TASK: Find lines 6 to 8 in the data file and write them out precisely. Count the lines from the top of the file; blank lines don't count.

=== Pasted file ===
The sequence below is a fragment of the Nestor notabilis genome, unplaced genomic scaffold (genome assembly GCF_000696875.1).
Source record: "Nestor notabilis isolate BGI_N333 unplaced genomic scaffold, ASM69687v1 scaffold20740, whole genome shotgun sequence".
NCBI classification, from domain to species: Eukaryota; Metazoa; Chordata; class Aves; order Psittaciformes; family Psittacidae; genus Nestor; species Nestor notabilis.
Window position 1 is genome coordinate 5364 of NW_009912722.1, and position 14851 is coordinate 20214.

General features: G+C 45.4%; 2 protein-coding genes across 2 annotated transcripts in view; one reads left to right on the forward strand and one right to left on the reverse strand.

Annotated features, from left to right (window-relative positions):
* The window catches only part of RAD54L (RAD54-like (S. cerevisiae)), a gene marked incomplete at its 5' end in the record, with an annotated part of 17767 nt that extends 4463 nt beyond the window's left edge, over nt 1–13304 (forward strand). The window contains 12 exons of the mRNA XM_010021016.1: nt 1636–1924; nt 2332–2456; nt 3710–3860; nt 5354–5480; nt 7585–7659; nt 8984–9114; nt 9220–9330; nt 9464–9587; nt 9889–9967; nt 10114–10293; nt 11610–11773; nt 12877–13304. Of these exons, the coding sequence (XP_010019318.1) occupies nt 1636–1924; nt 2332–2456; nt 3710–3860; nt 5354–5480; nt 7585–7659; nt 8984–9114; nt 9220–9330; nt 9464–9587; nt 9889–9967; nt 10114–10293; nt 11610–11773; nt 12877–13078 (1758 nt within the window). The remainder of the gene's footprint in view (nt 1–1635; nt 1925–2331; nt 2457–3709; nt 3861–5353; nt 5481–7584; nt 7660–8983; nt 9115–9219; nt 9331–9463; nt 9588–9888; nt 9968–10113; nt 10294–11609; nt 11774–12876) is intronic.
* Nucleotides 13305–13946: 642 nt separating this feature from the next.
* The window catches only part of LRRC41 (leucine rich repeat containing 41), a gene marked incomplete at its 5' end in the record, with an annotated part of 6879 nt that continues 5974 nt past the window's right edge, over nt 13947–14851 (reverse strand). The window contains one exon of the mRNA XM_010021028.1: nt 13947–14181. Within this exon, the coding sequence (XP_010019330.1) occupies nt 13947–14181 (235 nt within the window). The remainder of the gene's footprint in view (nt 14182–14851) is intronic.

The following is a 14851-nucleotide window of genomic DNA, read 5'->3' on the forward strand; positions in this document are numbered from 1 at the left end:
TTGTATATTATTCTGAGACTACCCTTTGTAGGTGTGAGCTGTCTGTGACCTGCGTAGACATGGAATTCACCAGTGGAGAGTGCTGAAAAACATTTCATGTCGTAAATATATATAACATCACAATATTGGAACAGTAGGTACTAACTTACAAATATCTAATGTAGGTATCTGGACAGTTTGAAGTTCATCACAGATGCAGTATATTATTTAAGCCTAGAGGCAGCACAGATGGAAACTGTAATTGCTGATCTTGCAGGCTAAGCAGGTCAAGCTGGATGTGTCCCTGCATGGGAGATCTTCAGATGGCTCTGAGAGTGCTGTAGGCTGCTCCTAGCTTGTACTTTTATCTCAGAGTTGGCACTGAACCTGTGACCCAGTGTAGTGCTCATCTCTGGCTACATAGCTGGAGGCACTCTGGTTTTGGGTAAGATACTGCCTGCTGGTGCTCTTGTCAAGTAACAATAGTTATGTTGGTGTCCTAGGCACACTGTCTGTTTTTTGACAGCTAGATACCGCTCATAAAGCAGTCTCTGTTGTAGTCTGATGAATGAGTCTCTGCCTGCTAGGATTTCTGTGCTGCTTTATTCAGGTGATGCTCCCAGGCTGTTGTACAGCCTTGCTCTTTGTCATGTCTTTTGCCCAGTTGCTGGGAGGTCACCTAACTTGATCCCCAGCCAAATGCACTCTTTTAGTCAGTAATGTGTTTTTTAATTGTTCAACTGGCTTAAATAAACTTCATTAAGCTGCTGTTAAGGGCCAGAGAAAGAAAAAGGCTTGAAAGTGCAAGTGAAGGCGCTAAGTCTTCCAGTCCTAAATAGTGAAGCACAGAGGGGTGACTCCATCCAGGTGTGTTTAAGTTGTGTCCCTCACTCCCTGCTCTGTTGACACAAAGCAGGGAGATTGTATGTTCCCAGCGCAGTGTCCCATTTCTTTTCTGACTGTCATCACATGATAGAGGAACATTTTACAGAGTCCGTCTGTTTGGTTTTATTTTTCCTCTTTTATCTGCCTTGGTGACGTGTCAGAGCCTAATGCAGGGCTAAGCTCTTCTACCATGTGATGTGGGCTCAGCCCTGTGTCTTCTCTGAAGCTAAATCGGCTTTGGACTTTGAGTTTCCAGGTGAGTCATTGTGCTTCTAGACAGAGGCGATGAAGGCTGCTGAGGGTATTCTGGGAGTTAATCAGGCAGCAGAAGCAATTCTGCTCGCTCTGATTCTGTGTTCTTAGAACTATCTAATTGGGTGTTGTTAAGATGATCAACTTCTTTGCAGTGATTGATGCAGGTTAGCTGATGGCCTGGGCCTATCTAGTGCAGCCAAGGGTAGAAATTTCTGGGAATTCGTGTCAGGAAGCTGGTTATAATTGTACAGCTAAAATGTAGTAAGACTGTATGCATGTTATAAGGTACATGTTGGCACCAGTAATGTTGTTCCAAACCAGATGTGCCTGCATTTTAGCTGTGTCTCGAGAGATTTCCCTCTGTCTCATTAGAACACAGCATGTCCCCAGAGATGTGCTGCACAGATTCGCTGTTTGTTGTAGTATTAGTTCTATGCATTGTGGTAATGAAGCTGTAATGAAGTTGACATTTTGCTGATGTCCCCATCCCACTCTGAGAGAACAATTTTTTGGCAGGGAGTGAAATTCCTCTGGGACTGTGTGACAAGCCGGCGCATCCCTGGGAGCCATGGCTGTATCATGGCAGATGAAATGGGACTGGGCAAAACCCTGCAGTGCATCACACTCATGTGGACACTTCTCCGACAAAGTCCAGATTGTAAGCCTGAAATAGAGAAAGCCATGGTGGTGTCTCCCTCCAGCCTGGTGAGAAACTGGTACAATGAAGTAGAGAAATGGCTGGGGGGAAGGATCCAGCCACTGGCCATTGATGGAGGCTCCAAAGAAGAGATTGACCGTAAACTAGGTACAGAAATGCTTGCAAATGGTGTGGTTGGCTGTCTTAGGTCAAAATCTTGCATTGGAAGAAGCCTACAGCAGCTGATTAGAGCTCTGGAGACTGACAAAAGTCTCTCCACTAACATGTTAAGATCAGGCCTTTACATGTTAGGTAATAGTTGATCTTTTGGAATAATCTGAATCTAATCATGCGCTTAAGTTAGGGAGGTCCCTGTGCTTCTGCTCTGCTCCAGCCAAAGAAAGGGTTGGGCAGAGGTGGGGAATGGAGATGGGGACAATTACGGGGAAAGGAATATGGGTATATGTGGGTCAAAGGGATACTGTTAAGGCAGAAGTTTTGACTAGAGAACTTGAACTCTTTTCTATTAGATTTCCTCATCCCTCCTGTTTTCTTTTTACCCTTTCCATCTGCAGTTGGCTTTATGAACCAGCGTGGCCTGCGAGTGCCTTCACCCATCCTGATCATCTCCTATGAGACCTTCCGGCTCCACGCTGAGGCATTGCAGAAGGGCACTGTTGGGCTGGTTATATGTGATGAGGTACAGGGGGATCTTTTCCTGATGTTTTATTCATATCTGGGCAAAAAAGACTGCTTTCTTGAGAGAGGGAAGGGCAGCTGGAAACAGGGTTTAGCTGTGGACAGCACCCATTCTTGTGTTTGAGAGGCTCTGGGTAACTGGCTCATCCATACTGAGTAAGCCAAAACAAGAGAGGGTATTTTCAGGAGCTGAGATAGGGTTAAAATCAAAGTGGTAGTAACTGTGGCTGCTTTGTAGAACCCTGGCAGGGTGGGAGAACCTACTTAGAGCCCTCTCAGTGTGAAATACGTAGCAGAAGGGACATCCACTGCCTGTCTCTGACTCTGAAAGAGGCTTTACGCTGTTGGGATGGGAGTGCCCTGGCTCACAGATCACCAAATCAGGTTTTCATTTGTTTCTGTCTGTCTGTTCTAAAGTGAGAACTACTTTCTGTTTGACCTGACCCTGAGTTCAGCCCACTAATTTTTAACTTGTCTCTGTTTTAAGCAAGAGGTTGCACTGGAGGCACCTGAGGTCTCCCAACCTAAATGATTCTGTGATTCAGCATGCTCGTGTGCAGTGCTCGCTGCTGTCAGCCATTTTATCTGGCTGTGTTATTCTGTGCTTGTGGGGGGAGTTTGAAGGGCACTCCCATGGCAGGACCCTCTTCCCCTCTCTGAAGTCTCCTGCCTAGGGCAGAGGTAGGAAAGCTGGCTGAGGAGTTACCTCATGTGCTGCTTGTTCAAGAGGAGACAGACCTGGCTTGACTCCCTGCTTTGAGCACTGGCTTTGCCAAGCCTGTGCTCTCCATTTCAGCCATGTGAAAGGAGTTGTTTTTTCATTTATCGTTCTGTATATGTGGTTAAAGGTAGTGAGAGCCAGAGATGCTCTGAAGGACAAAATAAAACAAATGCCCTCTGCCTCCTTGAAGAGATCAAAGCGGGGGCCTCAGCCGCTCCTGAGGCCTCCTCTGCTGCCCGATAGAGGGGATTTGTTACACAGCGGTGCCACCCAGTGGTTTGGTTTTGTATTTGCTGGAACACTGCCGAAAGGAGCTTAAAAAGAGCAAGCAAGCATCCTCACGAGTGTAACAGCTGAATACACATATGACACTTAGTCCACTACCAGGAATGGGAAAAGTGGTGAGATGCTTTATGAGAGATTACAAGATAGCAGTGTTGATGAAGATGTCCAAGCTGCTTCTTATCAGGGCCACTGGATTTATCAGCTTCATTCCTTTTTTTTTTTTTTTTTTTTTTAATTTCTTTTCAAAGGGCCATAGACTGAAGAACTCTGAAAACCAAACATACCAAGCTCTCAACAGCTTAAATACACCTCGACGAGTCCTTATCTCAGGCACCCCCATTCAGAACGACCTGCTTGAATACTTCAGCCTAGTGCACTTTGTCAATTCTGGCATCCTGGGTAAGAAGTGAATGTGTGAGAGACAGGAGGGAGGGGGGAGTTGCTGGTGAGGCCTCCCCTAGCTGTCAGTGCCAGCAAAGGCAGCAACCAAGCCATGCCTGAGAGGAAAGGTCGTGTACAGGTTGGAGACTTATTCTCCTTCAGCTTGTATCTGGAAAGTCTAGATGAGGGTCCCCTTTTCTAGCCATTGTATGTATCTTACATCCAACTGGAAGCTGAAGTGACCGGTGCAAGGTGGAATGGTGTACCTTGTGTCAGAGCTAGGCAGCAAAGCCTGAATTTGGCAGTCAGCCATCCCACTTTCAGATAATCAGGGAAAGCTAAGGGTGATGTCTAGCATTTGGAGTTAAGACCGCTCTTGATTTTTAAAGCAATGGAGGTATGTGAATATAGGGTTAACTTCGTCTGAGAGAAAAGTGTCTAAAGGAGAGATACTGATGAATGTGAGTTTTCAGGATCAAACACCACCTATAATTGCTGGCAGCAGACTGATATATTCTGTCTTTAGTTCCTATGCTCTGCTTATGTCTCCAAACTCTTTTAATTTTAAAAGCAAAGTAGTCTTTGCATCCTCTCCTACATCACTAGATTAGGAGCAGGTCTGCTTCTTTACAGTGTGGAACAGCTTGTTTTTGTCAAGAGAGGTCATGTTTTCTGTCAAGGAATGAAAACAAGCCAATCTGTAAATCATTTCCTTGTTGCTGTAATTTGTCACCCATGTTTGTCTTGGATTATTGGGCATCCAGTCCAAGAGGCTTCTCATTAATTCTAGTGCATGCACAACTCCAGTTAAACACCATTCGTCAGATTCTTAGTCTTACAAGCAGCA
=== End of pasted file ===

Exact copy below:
Annotated features, from left to right (window-relative positions):
* The window catches only part of RAD54L (RAD54-like (S. cerevisiae)), a gene marked incomplete at its 5' end in the record, with an annotated part of 17767 nt that extends 4463 nt beyond the window's left edge, over nt 1–13304 (forward strand). The window contains 12 exons of the mRNA XM_010021016.1: nt 1636–1924; nt 2332–2456; nt 3710–3860; nt 5354–5480; nt 7585–7659; nt 8984–9114; nt 9220–9330; nt 9464–9587; nt 9889–9967; nt 10114–10293; nt 11610–11773; nt 12877–13304. Of these exons, the coding sequence (XP_010019318.1) occupies nt 1636–1924; nt 2332–2456; nt 3710–3860; nt 5354–5480; nt 7585–7659; nt 8984–9114; nt 9220–9330; nt 9464–9587; nt 9889–9967; nt 10114–10293; nt 11610–11773; nt 12877–13078 (1758 nt within the window). The remainder of the gene's footprint in view (nt 1–1635; nt 1925–2331; nt 2457–3709; nt 3861–5353; nt 5481–7584; nt 7660–8983; nt 9115–9219; nt 9331–9463; nt 9588–9888; nt 9968–10113; nt 10294–11609; nt 11774–12876) is intronic.
* Nucleotides 13305–13946: 642 nt separating this feature from the next.